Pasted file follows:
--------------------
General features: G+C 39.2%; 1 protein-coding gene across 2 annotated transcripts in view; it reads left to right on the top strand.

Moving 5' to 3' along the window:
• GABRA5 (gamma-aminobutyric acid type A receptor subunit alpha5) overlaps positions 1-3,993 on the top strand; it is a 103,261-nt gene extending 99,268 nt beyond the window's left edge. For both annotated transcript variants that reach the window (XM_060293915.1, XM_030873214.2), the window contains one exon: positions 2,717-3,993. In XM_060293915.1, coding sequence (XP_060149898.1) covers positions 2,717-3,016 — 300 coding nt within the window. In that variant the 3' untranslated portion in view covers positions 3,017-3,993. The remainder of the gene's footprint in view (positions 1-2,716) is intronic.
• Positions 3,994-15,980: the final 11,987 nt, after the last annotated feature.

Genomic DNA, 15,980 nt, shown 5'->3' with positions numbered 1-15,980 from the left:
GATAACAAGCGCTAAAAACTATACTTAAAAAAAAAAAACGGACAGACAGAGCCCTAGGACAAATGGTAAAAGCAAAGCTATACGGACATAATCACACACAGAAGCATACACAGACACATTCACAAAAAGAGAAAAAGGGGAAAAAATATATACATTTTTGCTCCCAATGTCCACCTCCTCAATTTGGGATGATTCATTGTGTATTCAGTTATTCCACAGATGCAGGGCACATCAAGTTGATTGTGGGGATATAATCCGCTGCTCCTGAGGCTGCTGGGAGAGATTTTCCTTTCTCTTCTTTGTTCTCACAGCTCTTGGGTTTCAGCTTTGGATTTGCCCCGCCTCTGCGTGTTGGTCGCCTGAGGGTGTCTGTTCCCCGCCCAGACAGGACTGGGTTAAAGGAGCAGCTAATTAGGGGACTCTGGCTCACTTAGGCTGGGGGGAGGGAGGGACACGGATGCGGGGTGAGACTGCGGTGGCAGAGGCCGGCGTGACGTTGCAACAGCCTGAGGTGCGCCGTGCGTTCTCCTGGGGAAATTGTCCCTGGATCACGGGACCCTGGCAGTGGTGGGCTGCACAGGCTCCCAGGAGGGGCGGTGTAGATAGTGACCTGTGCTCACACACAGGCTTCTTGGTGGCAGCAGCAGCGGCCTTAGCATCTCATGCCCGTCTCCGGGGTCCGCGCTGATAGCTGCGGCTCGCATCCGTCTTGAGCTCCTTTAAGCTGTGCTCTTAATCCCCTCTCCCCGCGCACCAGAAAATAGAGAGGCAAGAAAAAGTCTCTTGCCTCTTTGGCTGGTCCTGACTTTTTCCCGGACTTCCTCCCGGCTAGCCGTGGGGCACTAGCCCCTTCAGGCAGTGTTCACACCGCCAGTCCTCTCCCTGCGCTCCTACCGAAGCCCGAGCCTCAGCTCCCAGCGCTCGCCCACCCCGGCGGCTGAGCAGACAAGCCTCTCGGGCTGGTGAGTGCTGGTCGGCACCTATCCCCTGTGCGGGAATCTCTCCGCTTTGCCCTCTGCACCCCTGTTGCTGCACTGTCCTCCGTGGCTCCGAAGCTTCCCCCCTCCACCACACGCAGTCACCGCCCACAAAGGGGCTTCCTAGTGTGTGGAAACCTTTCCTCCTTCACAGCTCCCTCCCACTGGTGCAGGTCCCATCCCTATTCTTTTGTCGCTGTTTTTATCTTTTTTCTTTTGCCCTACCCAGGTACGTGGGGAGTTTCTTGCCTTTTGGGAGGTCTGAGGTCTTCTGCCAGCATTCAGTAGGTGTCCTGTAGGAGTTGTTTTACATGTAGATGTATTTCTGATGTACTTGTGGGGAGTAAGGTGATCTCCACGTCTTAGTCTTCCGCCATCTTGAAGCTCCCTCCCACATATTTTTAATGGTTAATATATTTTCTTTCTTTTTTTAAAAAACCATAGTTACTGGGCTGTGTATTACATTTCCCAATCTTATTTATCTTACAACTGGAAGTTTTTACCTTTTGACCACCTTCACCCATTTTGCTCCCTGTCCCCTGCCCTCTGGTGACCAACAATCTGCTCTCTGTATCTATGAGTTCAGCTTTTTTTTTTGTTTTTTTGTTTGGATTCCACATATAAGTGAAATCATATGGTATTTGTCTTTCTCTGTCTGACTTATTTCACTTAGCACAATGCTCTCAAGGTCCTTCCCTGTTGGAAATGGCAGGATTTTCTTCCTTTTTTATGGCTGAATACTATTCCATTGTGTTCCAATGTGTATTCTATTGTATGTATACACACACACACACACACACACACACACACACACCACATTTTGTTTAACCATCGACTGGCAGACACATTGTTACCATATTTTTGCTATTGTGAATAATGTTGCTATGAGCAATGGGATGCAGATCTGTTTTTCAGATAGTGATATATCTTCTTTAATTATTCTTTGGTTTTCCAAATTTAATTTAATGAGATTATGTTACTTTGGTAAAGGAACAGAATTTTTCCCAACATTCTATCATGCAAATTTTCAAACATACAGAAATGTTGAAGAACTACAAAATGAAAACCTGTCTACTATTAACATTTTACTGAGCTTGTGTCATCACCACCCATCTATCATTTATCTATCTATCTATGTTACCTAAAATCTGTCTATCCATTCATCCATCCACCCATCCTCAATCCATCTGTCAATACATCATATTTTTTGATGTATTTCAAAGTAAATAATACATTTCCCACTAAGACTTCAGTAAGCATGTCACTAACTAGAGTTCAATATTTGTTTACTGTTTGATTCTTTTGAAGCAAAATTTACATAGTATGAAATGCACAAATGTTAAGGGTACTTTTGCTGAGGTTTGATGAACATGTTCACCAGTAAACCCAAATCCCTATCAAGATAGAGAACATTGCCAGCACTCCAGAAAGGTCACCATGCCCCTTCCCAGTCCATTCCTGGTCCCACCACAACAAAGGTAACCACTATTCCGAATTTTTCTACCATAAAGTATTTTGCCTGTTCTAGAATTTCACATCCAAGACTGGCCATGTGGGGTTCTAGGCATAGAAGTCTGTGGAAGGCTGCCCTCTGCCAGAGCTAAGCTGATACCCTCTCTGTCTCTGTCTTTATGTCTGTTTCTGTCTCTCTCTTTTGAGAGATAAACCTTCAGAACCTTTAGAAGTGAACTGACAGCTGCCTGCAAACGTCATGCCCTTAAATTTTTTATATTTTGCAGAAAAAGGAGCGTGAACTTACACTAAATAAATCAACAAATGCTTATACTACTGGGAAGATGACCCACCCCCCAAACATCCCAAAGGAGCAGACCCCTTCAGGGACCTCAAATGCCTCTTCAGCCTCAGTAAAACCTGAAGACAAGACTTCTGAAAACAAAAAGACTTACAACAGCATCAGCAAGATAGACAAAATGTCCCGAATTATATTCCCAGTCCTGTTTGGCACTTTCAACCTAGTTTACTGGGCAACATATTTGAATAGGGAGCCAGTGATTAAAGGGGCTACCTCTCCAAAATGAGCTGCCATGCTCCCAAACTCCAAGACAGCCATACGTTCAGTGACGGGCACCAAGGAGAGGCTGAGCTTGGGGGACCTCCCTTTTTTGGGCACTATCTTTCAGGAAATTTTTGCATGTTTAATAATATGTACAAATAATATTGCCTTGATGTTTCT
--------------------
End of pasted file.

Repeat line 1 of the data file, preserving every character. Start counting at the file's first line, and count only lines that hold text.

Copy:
General features: G+C 39.2%; 1 protein-coding gene across 2 annotated transcripts in view; it reads left to right on the top strand.